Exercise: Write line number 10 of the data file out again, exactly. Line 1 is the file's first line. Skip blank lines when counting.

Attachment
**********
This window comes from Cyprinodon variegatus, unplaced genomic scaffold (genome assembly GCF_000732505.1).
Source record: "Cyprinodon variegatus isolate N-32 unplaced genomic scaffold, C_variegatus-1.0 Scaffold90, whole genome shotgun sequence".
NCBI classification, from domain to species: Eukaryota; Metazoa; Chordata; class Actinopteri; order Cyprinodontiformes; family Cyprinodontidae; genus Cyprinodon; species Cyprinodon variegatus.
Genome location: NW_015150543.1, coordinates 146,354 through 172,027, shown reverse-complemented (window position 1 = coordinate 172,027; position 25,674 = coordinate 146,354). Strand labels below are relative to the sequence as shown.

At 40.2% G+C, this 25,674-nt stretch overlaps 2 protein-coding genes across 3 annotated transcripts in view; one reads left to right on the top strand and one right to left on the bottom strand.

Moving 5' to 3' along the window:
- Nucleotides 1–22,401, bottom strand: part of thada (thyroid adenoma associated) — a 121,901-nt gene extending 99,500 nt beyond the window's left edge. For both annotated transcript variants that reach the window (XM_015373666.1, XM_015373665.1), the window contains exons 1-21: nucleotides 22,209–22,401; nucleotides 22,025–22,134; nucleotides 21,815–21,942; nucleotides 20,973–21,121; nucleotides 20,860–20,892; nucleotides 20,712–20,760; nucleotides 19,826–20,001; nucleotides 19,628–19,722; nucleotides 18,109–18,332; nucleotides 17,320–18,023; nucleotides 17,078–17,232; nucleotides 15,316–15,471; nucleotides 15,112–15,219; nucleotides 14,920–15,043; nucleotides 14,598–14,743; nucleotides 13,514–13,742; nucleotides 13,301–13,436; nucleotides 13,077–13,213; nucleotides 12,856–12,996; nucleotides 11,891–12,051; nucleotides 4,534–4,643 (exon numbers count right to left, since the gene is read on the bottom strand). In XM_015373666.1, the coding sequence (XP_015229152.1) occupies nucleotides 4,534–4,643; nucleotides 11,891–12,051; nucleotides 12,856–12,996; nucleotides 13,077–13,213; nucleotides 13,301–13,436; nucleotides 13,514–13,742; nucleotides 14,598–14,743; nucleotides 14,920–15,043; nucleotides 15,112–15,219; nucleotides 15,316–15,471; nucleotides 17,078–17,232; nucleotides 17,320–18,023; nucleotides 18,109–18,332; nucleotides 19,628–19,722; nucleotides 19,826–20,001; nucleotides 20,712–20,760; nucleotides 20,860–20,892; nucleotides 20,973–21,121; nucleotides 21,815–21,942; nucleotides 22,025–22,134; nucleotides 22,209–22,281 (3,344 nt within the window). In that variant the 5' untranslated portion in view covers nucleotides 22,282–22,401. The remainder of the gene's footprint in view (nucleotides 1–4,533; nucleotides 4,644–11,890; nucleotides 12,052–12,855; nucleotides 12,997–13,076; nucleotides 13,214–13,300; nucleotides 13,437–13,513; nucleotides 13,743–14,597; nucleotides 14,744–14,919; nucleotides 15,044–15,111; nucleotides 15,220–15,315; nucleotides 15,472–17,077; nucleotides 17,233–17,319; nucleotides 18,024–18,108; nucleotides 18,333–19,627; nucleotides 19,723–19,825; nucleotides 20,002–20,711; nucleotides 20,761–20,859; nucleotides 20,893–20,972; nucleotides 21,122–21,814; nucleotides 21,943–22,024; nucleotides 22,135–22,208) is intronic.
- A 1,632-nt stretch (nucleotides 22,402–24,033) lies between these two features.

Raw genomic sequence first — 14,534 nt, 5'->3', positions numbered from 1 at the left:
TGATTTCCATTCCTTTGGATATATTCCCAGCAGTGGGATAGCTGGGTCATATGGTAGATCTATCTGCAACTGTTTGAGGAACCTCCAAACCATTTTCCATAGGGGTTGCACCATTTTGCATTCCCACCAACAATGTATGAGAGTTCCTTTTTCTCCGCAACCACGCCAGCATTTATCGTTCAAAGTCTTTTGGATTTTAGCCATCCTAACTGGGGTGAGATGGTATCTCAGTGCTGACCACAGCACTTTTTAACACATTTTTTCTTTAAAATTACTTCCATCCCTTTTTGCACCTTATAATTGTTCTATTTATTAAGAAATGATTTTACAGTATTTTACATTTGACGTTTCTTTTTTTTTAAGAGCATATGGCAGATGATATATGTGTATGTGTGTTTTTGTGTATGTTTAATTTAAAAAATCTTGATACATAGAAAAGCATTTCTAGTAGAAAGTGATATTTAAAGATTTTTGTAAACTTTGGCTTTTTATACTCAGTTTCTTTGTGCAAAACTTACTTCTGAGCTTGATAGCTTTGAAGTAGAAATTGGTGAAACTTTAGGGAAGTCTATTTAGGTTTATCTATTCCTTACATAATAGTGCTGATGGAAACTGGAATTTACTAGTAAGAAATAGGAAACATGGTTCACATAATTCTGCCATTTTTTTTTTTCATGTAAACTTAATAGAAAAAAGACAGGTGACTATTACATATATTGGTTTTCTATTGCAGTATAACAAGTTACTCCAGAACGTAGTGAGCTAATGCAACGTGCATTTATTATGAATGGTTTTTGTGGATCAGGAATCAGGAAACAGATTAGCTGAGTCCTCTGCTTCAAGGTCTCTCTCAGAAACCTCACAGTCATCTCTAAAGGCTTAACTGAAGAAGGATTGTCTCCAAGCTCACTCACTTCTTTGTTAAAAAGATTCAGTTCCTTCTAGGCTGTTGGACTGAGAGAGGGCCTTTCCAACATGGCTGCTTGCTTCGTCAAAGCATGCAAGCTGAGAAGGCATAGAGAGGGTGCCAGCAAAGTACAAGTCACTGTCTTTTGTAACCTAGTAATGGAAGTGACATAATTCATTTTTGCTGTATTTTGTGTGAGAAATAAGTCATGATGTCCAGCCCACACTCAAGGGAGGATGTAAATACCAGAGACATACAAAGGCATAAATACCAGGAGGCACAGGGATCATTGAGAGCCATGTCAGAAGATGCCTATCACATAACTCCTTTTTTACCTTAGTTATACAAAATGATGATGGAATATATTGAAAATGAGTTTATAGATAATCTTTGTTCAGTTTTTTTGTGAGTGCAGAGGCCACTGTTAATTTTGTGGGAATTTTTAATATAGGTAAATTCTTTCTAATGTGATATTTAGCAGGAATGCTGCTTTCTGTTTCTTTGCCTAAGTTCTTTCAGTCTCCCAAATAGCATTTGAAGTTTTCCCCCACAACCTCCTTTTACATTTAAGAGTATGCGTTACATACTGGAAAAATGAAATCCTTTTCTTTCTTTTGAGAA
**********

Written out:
TGATTTCCATTCCTTTGGATATATTCCCAGCAGTGGGATAGCTGGGTCATATGGTAGATCTATCTGCAACTGTTTGAGGAACCTCCAAACCATTTTCCATAGGGGTTGCACCATTTTGCATTCCCACCAACAATGTATGAGAGTTCCTTTTTCTCCGCAACCACGCCAGCATTTATCGTTCAAAGTCTTTTGGATTTTAGCCATCCTAACTGGGGTGAGATGGTATCTCAGTGCTGACCACAGCACTTTTTAACACATTTTTTCTTTAAAATTACTTCCATCCCTTTTTGCACCTTATAATTGTTCTATTTATTAAGAAATGATTTTACAGTATTTTACATTTGACGTTTCTTTTTTTTTAAGAGCATATGGCAGATGATATATGTGTATGTGTGTTTTTGTGTATGTTTAATTTAAAAAATCTTGATACATAGAAAAGCATTTCTAGTAGAAAGTGATATTTAAAGATTTTTGTAAACTTTGGCTTTTTATACTCAGTTTCTTTGTGCAAAACTTACTTCTGAGCTTGATAGCTTTGAAGTAGAAATTGGTGAAACTTTAGGGAAGTCTATTTAGGTTTATCTATTCCTTACATAATAGTGCTGATGGAAACTGGAATTTACTAGTAAGAAATAGGAAACATGGTTCACATAATTCTGCCATTTTTTTTTTTCATGTAAACTTAATAGAAAAAAGACAGGTGACTATTACATATATTGGTTTTCTATTGCAGTATAACAAGTTACTCCAGAACGTAGTGAGCTAATGCAACGTGCATTTATTATGAATGGTTTTTGTGGATCAGGAATCAGGAAACAGATTAGCTGAGTCCTCTGCTTCAAGGTCTCTCTCAGAAACCTCACAGTCATCTCTAAAGGCTTAACTGAAGAAGGATTGTCTCCAAGCTCACTCACTTCTTTGTTAAAAAGATTCAGTTCCTTCTAGGCTGTTGGACTGAGAGAGGGCCTTTCCAACATGGCTGCTTGCTTCGTCAAAGCATGCAAGCTGAGAAGGCATAGAGAGGGTGCCAGCAAAGTACAAGTCACTGTCTTTTGTAACCTAGTAATGGAAGTGACATAATTCATTTTTGCTGTATTTTGTGTGAGAAATAAGTCATGATGTCCAGCCCACACTCAAGGGAGGATGTAAATACCAGAGACATACAAAGGCATAAATACCAGGAGGCACAGGGATCATTGAGAGCCATGTCAGAAGATGCCTATCACATAACTCCTTTTTTACCTTAGTTATACAAAATGATGATGGAATATATTGAAAATGAGTTTATAGATAATCTTTGTTCAGTTTTTTTGTGAGTGCAGAGGCCACTGTTAATTTTGTGGGAATTTTTAATATAGGTAAATTCTTTCTAATGTGATATTTAGCAGGAATGCTGCTTTCTGTTTCTTTGCCTAAGTTCTTTCAGTCTCCCAAATAGCATTTGAAGTTTTCCCCCACAACCTCCTTTTACATTTAAGAGTATGCGTTACATACTGGAAAAATGAAATCCTTTTCTTTCTTTTGAGAA